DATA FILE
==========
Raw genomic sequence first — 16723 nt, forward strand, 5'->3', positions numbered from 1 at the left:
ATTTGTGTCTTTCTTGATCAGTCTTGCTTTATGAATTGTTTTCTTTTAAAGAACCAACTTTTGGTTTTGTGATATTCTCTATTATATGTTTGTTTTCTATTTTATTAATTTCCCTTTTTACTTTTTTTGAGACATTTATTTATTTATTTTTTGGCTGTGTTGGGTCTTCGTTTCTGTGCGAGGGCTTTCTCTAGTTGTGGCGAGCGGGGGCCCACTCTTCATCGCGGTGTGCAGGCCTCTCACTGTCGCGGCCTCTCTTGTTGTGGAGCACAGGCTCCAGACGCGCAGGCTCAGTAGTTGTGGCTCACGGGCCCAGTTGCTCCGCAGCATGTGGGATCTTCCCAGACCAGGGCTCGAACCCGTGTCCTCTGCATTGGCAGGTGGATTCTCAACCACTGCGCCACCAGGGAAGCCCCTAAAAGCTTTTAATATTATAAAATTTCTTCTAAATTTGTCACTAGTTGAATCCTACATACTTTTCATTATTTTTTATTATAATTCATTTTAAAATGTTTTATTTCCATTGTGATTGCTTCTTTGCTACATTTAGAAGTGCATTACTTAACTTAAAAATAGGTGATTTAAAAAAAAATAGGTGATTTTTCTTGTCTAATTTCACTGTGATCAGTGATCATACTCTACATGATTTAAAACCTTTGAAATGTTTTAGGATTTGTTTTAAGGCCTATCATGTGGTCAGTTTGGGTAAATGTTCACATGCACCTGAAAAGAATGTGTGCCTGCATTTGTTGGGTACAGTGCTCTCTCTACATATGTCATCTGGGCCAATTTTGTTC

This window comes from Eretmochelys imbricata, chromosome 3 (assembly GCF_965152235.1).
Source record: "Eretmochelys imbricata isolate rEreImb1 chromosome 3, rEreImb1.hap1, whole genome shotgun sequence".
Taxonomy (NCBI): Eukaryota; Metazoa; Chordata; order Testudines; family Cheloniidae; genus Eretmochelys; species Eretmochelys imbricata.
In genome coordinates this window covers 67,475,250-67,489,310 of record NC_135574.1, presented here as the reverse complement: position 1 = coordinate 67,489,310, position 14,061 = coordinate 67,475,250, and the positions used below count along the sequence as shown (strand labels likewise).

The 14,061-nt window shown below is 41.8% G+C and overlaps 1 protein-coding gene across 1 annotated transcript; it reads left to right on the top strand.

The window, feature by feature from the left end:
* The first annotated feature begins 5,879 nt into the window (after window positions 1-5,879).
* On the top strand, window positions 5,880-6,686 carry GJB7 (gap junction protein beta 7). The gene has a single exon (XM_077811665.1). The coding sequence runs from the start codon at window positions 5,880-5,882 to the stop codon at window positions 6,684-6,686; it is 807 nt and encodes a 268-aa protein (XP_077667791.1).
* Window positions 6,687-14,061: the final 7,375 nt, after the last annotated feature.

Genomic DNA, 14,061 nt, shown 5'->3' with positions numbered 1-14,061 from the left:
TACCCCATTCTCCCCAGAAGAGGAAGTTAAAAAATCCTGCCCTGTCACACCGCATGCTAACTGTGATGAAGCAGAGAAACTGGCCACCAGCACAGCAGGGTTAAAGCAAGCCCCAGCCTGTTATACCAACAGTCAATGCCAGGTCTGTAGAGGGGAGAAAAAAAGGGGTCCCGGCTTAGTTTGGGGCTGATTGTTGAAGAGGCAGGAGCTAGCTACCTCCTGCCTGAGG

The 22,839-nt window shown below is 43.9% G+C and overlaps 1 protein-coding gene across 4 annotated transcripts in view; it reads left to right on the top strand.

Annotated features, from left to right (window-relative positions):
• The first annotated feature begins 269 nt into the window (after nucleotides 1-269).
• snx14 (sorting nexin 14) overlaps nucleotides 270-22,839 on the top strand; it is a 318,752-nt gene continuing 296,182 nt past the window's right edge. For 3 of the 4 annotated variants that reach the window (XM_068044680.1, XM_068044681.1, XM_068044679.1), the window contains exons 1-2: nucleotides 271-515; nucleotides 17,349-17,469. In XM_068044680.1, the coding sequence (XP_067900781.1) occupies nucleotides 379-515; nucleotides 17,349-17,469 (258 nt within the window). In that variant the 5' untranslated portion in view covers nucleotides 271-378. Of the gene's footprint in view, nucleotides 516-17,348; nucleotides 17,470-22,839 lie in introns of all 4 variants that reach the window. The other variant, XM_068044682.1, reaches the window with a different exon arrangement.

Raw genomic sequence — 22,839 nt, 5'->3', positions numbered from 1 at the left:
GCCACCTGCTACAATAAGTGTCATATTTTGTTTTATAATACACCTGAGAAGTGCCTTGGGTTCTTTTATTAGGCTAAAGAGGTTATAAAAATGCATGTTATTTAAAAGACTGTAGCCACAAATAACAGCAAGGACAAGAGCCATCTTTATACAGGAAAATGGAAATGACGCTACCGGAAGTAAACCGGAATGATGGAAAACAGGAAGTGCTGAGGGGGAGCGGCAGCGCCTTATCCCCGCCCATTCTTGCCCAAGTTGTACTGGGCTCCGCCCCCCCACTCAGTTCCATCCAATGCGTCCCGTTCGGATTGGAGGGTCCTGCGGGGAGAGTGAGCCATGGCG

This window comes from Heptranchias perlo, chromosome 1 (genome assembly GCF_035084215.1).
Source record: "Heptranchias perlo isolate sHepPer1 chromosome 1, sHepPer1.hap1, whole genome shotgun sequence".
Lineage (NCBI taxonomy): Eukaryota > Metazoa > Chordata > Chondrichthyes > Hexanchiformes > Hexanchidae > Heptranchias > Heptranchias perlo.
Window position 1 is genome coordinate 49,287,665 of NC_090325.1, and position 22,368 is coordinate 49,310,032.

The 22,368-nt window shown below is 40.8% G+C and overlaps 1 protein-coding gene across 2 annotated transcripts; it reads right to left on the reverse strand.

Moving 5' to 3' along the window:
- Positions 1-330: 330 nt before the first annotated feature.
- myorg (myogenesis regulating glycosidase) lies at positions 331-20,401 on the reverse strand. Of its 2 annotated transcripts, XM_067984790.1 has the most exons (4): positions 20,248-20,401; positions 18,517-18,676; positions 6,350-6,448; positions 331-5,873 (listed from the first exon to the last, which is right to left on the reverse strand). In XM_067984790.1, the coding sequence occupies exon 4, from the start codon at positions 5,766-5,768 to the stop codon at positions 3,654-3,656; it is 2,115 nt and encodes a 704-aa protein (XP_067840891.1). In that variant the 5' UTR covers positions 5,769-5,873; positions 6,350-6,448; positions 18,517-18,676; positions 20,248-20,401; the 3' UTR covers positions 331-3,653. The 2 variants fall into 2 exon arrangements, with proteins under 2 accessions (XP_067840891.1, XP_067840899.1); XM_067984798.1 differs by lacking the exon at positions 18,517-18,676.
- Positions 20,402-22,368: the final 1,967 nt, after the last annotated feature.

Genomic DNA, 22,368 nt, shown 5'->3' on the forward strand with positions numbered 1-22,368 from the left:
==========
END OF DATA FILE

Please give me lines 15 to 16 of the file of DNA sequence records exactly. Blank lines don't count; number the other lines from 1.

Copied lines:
Annotated features, from left to right (window-relative positions):
• The first annotated feature begins 269 nt into the window (after nucleotides 1-269).